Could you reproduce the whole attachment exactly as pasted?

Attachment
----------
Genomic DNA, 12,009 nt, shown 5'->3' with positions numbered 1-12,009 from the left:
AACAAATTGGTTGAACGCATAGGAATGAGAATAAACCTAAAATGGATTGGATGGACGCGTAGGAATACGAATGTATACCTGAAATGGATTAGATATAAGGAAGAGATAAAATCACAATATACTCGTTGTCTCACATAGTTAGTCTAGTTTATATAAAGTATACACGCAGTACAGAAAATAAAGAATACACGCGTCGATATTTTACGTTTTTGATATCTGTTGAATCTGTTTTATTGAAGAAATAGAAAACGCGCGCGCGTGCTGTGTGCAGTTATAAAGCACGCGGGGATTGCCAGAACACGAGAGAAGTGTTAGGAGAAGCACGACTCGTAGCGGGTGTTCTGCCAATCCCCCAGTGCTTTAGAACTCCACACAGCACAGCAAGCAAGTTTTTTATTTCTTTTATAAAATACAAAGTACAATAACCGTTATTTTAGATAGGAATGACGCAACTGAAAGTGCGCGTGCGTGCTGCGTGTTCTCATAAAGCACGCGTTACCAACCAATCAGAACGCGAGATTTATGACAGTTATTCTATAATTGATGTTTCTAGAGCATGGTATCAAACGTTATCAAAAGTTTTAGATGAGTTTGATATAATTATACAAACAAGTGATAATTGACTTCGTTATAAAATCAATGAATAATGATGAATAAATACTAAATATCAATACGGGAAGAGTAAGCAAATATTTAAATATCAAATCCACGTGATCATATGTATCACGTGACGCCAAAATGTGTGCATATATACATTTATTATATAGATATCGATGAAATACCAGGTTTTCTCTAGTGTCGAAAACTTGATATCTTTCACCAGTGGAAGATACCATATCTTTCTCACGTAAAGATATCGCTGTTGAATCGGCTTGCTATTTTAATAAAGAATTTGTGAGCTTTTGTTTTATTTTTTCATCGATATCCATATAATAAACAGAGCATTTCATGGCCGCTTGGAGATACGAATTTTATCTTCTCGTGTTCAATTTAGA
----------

Genomic DNA, 12,009 nt, shown 5'->3' with positions numbered 1-12,009 from the left:
AACAAATTGGTTGAACGCATAGGAATGAGAATAAACCTAAAATGGATTGGATGGACGCGTAGGAATACGAATGTATACCTGAAATGGATTAGATATAAGGAAGAGATAAAATCACAATATACTCGTTGTCTCACATAGTTAGTCTAGTTTATATAAAGTATACACGCAGTACAGAAAATAAAGAATACACGCGTCGATATTTTACGTTTTTGATATCTGTTGAATCTGTTTTATTGAAGAAATAGAAAACGCGCGCGCGTGCTGTGTGCAGTTATAAAGCACGCGGGGATTGCCAGAACACGAGAGAAGTGTTAGGAGAAGCACGACTCGTAGCGGGTGTTCTGCCAATCCCCCAGTGCTTTAGAACTCCACACAGCACAGCAAGCAAGTTTTTTATTTCTTTTATAAAATACAAAGTACAATAACCGTTATTTTAGATAGGAATGACGCAACTGAAAGTGCGCGTGCGTGCTGCGTGTTCTCATAAAGCACGCGTTACCAACCAATCAGAACGCGAGATTTATGACAGTTATTCTATAATTGATGTTTCTAGAGCATGGTATCAAACGTTATCAAAAGTTTTAGATGAGTTTGATATAATTATACAAACAAGTGATAATTGACTTCGTTATAAAATCAATGAATAATGATGAATAAATACTAAATATCAATACGGGAAGAGTAAGCAAATATTTAAATATCAAATCCACGTGATCATATGTATCACGTGACGCCAAAATGTGTGCATATATACATTTATTATATAGATATCGATGAAATACCAGGTTTTCTCTAGTGTCGAAAACTTGATATCTTTCACCAGTGGAAGATACCATATCTTTCTCACGTAAAGATATCGCTGTTGAATCGGCTTGCTATTTTAATAAAGAATTTGTGAGCTTTTGTTTTATTTTTTCATCGATATCCATATAATAAACAGAGCATTTCATGGCCGCTTGGAGATACGAATTTTATCTTCTCGTGTTCAATTTAGA